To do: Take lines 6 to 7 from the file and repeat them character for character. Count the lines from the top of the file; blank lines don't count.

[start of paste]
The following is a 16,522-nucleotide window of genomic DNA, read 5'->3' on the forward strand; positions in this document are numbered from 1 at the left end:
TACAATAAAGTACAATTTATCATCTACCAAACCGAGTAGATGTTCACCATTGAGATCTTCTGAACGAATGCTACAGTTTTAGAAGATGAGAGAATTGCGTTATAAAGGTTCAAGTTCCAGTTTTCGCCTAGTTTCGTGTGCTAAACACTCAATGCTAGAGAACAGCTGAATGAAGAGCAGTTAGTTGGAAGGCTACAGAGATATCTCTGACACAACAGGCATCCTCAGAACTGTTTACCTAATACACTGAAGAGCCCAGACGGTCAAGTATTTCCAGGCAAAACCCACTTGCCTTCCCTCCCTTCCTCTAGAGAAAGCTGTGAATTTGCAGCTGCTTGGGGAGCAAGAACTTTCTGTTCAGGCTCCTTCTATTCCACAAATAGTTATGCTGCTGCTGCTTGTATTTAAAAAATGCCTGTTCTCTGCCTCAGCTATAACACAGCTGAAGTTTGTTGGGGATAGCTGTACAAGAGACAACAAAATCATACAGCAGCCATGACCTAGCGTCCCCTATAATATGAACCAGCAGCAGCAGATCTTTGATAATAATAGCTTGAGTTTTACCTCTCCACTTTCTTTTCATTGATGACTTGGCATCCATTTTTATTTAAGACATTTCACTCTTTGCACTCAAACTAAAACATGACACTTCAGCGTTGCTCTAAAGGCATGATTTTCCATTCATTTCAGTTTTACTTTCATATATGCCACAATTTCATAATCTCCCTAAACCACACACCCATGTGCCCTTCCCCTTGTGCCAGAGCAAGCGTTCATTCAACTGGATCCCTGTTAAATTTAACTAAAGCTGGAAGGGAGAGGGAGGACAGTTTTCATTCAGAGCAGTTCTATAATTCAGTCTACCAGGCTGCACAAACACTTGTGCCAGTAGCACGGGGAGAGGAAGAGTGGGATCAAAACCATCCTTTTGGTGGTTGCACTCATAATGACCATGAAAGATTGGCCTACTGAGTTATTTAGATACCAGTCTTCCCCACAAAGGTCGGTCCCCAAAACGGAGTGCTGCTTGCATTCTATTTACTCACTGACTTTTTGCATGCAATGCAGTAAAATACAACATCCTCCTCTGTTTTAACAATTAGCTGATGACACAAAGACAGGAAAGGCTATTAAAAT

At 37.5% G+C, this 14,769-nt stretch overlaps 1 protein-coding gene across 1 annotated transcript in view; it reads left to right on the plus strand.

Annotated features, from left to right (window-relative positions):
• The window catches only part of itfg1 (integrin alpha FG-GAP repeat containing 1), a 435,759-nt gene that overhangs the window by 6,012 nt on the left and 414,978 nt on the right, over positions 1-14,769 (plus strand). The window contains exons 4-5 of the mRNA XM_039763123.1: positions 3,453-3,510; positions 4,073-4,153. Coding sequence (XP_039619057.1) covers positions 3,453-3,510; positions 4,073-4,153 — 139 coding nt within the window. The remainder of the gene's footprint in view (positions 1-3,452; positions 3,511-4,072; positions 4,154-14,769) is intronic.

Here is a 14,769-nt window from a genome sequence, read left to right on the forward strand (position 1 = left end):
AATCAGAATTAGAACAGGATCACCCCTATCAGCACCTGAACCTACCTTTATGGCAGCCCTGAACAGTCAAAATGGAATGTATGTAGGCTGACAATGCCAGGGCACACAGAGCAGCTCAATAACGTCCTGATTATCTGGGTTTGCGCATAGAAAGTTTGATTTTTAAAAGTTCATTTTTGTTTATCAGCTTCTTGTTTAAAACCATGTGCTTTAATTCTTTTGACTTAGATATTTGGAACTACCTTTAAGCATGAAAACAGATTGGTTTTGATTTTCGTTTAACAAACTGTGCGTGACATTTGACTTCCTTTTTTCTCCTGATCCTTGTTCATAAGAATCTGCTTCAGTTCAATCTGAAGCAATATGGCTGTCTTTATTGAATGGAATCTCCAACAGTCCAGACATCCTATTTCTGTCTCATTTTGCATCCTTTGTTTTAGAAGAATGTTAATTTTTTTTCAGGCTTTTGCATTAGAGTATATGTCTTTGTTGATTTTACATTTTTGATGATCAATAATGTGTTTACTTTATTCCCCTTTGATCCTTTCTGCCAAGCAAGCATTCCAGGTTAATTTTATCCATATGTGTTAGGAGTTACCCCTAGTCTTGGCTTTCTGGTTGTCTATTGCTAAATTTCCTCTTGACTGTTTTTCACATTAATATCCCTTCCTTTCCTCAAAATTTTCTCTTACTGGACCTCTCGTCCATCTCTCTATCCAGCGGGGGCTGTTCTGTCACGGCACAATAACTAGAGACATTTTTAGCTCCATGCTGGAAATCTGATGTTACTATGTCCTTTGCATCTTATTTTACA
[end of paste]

Here is a 14,769-nt window from a genome sequence, read left to right on the forward strand (position 1 = left end):
AATCAGAATTAGAACAGGATCACCCCTATCAGCACCTGAACCTACCTTTATGGCAGCCCTGAACAGTCAAAATGGAATGTATGTAGGCTGACAATGCCAGGGCACACAGAGCAGCTCAATAACGTCCTGATTATCTGGGTTTGCGCATAGAAAGTTTGATTTTTAAAAGTTCATTTTTGTTTATCAGCTTCTTGTTTAAAACCATGTGCTTTAATTCTTTTGACTTAGATATTTGGAACTACCTTTAAGCATGAAAACAGATTGGTTTTGATTTTCGTTTAACAAACTGTGCGTGACATTTGACTTCCTTTTTTCTCCTGATCCTTGTTCATAAGAATCTGCTTCAGTTCAATCTGAAGCAATATGGCTGTCTTTATTGAATGGAATCTCCAACAGTCCAGACATCCTATTTCTGTCTCATTTTGCATCCTTTGTTTTAGAAGAATGTTAATTTTTTTTCAGGCTTTTGCATTAGAGTATATGTCTTTGTTGATTTTACATTTTTGATGATCAATAATGTGTTTACTTTATTCCCCTTTGATCCTTTCTGCCAAGCAAGCATTCCAGGTTAATTTTATCCATATGTGTTAGGAGTTACCCCTAGTCTTGGCTTTCTGGTTGTCTATTGCTAAATTTCCTCTTGACTGTTTTTCACATTAATATCCCTTCCTTTCCTCAAAATTTTCTCTTACTGGACCTCTCGTCCATCTCTCTATCCAGCGGGGGCTGTTCTGTCACGGCACAATAACTAGAGACATTTTTAGCTCCATGCTGGAAATCTGATGTTACTATGTCCTTTGCATCTTATTTTACA